Then, Pinky hears about Samir and how his summer internship with a DC law firm fell through. Samir has everything in his life planned and is exactly the kind of guy her lawyer parents would love. She asks him to come spend the summer with her as her fake boyfriend and says she can help him get an internship with her mother, the Shark, during the school year. It seems like a win-win situation.
Even after the truth about the barn comes out that it was definitely not Pinky, Pinky is still eager for her parents' approval, something that Samir brings her. As she and Samir spend time together, they find that they are opposites in pretty much everything- and that can definitely attract. Together, they launch into Pinky's summer project- protesting the razing of the Butterfly Habitat she loves in favor of a condo complex.
What I loved: I really enjoy that the girl here has the "bad boy" vibe, even though Pinky's rebellions are activist projects and adopting an opossum. The romance heats up the pages, and its easy to cheer for Pinky and Samir, even as they seem to be fighting about everything early on. Their respect for the other's opinions- even when they don't agree- and their insight into each other's personalities really makes this a great romance read.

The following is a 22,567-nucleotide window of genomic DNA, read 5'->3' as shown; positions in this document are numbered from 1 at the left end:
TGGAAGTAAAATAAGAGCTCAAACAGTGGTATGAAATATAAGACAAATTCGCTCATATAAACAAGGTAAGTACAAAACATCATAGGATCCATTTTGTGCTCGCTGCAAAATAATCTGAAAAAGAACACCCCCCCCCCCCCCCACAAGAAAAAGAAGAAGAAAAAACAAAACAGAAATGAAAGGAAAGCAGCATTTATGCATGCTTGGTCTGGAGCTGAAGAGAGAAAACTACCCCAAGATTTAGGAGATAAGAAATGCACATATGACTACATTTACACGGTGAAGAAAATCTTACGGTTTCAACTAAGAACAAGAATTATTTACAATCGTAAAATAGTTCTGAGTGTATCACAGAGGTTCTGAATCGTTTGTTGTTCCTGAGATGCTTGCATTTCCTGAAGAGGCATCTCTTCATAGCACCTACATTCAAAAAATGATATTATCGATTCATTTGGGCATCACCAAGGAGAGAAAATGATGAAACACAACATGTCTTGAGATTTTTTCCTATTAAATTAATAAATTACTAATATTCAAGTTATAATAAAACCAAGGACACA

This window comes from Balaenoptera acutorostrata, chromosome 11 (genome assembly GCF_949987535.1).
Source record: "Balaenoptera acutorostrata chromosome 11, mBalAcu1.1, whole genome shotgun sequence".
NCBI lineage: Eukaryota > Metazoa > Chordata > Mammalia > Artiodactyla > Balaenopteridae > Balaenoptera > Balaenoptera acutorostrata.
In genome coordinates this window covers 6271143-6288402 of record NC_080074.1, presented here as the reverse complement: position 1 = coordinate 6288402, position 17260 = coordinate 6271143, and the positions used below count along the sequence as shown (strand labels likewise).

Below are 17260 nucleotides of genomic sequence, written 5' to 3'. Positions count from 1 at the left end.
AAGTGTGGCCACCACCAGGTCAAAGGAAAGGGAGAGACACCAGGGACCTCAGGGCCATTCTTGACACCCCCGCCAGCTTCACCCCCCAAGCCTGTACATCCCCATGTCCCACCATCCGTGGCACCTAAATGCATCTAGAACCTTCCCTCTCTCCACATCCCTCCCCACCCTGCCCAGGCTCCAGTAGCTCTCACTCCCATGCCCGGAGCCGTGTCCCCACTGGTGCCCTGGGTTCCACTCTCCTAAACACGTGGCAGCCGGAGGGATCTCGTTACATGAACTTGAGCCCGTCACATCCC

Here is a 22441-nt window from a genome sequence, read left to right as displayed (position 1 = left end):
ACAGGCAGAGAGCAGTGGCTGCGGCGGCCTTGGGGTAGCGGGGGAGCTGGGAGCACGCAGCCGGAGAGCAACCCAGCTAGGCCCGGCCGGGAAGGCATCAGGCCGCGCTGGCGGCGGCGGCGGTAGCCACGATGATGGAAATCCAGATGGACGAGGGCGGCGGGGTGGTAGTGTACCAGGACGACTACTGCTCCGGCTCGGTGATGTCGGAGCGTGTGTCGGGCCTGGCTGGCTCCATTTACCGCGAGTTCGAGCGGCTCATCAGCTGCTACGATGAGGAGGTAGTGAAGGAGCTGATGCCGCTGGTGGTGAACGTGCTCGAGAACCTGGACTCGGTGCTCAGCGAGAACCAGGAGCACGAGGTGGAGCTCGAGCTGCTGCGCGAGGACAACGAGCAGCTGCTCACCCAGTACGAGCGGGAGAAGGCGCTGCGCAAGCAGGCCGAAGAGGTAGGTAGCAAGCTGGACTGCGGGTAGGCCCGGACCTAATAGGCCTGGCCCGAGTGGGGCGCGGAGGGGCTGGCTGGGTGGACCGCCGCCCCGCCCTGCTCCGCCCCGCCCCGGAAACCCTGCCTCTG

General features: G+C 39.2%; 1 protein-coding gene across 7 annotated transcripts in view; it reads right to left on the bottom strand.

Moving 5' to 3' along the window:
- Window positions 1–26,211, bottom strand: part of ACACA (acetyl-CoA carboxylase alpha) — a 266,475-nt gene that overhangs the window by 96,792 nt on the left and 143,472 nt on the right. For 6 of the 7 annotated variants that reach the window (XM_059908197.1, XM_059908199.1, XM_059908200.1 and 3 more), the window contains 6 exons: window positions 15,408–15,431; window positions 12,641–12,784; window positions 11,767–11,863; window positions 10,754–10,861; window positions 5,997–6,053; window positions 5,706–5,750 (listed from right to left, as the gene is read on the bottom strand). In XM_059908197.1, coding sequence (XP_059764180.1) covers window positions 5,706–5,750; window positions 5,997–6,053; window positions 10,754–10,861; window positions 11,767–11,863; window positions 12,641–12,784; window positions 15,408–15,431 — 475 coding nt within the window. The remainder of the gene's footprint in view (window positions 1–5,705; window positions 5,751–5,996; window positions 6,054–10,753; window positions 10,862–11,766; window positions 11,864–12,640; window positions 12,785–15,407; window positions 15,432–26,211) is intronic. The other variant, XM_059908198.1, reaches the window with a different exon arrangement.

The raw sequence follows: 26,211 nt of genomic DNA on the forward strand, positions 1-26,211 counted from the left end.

I also really loved the view on activism, the legwork of it, and its importance to a community and making voices heard. Pinky is a passionate character, and I loved seeing that passion and determination build towards something great (even if her parents were not on-board). I also appreciated the growth of Pinky, Samir, and Pinky's relationship with her mother throughout the book. The characters here are really great.
What left me wanting more: I would have liked some more focus on Samir and his relationship with his mother (especially what happened when she found out he was lying)- we don't really get closure on that, except a couple comments at the end.
Final verdict: Great for romantic comedy fans, 10 THINGS I HATE ABOUT PINKY is a cute summery read with a couple that is easy to cheer for! With extra themes of activism and dealing with parental expectations, this is a great YA contemporary read.